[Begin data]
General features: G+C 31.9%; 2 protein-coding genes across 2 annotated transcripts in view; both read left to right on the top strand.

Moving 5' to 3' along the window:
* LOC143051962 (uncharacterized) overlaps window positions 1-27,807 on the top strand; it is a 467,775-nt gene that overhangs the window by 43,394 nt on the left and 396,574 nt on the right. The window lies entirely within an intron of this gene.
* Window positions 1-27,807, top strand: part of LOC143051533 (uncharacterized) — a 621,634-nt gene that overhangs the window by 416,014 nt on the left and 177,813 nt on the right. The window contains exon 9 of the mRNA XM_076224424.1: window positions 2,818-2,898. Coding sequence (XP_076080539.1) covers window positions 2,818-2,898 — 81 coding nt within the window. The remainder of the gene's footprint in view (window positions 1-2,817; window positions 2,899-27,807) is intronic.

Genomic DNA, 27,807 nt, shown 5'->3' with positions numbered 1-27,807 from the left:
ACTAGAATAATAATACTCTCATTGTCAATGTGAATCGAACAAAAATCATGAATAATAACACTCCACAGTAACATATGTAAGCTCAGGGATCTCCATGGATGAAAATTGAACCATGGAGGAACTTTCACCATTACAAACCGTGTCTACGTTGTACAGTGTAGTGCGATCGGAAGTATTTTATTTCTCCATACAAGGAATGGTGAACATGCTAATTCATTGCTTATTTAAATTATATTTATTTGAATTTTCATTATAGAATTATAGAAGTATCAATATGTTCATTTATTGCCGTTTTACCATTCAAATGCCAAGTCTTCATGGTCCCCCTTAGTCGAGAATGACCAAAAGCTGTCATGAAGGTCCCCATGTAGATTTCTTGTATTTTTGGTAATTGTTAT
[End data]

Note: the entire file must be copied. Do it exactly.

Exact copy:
General features: G+C 31.9%; 2 protein-coding genes across 2 annotated transcripts in view; both read left to right on the top strand.

Moving 5' to 3' along the window:
* LOC143051962 (uncharacterized) overlaps window positions 1-27,807 on the top strand; it is a 467,775-nt gene that overhangs the window by 43,394 nt on the left and 396,574 nt on the right. The window lies entirely within an intron of this gene.
* Window positions 1-27,807, top strand: part of LOC143051533 (uncharacterized) — a 621,634-nt gene that overhangs the window by 416,014 nt on the left and 177,813 nt on the right. The window contains exon 9 of the mRNA XM_076224424.1: window positions 2,818-2,898. Coding sequence (XP_076080539.1) covers window positions 2,818-2,898 — 81 coding nt within the window. The remainder of the gene's footprint in view (window positions 1-2,817; window positions 2,899-27,807) is intronic.

Genomic DNA, 27,807 nt, shown 5'->3' with positions numbered 1-27,807 from the left:
ACTAGAATAATAATACTCTCATTGTCAATGTGAATCGAACAAAAATCATGAATAATAACACTCCACAGTAACATATGTAAGCTCAGGGATCTCCATGGATGAAAATTGAACCATGGAGGAACTTTCACCATTACAAACCGTGTCTACGTTGTACAGTGTAGTGCGATCGGAAGTATTTTATTTCTCCATACAAGGAATGGTGAACATGCTAATTCATTGCTTATTTAAATTATATTTATTTGAATTTTCATTATAGAATTATAGAAGTATCAATATGTTCATTTATTGCCGTTTTACCATTCAAATGCCAAGTCTTCATGGTCCCCCTTAGTCGAGAATGACCAAAAGCTGTCATGAAGGTCCCCATGTAGATTTCTTGTATTTTTGGTAATTGTTAT